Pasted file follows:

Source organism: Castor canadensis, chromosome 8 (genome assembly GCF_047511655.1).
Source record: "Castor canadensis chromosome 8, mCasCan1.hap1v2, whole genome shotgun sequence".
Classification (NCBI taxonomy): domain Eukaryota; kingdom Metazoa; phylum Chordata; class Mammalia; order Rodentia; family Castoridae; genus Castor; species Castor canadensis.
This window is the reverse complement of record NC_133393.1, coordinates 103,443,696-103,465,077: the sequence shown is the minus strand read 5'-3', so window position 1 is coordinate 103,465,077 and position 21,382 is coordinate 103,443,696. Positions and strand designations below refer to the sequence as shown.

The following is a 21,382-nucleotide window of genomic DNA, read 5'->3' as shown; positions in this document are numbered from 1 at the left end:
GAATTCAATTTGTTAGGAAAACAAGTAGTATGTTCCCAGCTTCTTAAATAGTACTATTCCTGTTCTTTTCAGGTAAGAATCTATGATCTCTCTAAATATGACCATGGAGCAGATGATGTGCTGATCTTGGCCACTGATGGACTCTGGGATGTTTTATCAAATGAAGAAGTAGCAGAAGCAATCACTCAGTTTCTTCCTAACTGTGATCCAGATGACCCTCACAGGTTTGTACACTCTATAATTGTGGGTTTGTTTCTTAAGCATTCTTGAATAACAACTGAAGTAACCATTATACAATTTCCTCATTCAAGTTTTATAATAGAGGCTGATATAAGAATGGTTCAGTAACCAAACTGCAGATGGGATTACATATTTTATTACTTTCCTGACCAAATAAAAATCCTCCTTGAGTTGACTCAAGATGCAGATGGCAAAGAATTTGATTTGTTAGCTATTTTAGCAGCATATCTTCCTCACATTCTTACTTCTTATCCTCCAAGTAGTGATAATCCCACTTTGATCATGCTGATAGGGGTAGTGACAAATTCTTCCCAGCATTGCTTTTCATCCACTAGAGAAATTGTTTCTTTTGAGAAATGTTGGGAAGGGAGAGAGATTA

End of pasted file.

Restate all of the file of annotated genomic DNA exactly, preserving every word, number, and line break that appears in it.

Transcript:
Source organism: Castor canadensis, chromosome 8 (genome assembly GCF_047511655.1).
Source record: "Castor canadensis chromosome 8, mCasCan1.hap1v2, whole genome shotgun sequence".
Classification (NCBI taxonomy): domain Eukaryota; kingdom Metazoa; phylum Chordata; class Mammalia; order Rodentia; family Castoridae; genus Castor; species Castor canadensis.
This window is the reverse complement of record NC_133393.1, coordinates 103,443,696-103,465,077: the sequence shown is the minus strand read 5'-3', so window position 1 is coordinate 103,465,077 and position 21,382 is coordinate 103,443,696. Positions and strand designations below refer to the sequence as shown.

The following is a 21,382-nucleotide window of genomic DNA, read 5'->3' as shown; positions in this document are numbered from 1 at the left end:
GAATTCAATTTGTTAGGAAAACAAGTAGTATGTTCCCAGCTTCTTAAATAGTACTATTCCTGTTCTTTTCAGGTAAGAATCTATGATCTCTCTAAATATGACCATGGAGCAGATGATGTGCTGATCTTGGCCACTGATGGACTCTGGGATGTTTTATCAAATGAAGAAGTAGCAGAAGCAATCACTCAGTTTCTTCCTAACTGTGATCCAGATGACCCTCACAGGTTTGTACACTCTATAATTGTGGGTTTGTTTCTTAAGCATTCTTGAATAACAACTGAAGTAACCATTATACAATTTCCTCATTCAAGTTTTATAATAGAGGCTGATATAAGAATGGTTCAGTAACCAAACTGCAGATGGGATTACATATTTTATTACTTTCCTGACCAAATAAAAATCCTCCTTGAGTTGACTCAAGATGCAGATGGCAAAGAATTTGATTTGTTAGCTATTTTAGCAGCATATCTTCCTCACATTCTTACTTCTTATCCTCCAAGTAGTGATAATCCCACTTTGATCATGCTGATAGGGGTAGTGACAAATTCTTCCCAGCATTGCTTTTCATCCACTAGAGAAATTGTTTCTTTTGAGAAATGTTGGGAAGGGAGAGAGATTA